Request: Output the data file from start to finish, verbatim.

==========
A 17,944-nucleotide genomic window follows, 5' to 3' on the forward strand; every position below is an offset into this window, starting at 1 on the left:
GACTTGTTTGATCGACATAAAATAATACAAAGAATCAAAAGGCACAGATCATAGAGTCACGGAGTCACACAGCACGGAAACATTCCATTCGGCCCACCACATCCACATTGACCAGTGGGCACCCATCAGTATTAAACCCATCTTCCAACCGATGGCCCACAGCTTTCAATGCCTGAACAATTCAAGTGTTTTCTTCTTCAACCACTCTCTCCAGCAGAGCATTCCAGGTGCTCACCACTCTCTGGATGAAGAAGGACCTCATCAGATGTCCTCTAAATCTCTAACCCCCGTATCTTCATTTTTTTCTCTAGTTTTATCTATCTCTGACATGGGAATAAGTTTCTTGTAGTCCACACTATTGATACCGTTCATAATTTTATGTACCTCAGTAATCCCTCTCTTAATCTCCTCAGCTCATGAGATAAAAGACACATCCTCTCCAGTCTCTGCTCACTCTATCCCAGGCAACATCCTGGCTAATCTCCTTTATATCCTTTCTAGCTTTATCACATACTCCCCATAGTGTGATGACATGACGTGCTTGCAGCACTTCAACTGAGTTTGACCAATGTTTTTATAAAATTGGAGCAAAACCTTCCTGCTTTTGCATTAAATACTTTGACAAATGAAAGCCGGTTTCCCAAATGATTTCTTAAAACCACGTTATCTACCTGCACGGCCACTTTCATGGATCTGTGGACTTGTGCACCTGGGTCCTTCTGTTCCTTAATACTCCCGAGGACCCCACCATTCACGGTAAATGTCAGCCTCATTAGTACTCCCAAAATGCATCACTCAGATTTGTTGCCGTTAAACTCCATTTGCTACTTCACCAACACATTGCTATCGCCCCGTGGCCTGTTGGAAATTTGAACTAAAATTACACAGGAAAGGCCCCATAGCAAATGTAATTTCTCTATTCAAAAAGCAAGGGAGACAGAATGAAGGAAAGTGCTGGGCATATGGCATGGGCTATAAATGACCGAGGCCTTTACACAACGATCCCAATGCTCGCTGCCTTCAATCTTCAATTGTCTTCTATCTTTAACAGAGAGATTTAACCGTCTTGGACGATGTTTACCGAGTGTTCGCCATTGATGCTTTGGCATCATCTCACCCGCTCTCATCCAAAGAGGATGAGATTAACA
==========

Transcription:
A 17,944-nucleotide genomic window follows, 5' to 3' on the forward strand; every position below is an offset into this window, starting at 1 on the left:
GACTTGTTTGATCGACATAAAATAATACAAAGAATCAAAAGGCACAGATCATAGAGTCACGGAGTCACACAGCACGGAAACATTCCATTCGGCCCACCACATCCACATTGACCAGTGGGCACCCATCAGTATTAAACCCATCTTCCAACCGATGGCCCACAGCTTTCAATGCCTGAACAATTCAAGTGTTTTCTTCTTCAACCACTCTCTCCAGCAGAGCATTCCAGGTGCTCACCACTCTCTGGATGAAGAAGGACCTCATCAGATGTCCTCTAAATCTCTAACCCCCGTATCTTCATTTTTTTCTCTAGTTTTATCTATCTCTGACATGGGAATAAGTTTCTTGTAGTCCACACTATTGATACCGTTCATAATTTTATGTACCTCAGTAATCCCTCTCTTAATCTCCTCAGCTCATGAGATAAAAGACACATCCTCTCCAGTCTCTGCTCACTCTATCCCAGGCAACATCCTGGCTAATCTCCTTTATATCCTTTCTAGCTTTATCACATACTCCCCATAGTGTGATGACATGACGTGCTTGCAGCACTTCAACTGAGTTTGACCAATGTTTTTATAAAATTGGAGCAAAACCTTCCTGCTTTTGCATTAAATACTTTGACAAATGAAAGCCGGTTTCCCAAATGATTTCTTAAAACCACGTTATCTACCTGCACGGCCACTTTCATGGATCTGTGGACTTGTGCACCTGGGTCCTTCTGTTCCTTAATACTCCCGAGGACCCCACCATTCACGGTAAATGTCAGCCTCATTAGTACTCCCAAAATGCATCACTCAGATTTGTTGCCGTTAAACTCCATTTGCTACTTCACCAACACATTGCTATCGCCCCGTGGCCTGTTGGAAATTTGAACTAAAATTACACAGGAAAGGCCCCATAGCAAATGTAATTTCTCTATTCAAAAAGCAAGGGAGACAGAATGAAGGAAAGTGCTGGGCATATGGCATGGGCTATAAATGACCGAGGCCTTTACACAACGATCCCAATGCTCGCTGCCTTCAATCTTCAATTGTCTTCTATCTTTAACAGAGAGATTTAACCGTCTTGGACGATGTTTACCGAGTGTTCGCCATTGATGCTTTGGCATCATCTCACCCGCTCTCATCCAAAGAGGATGAGATTAACA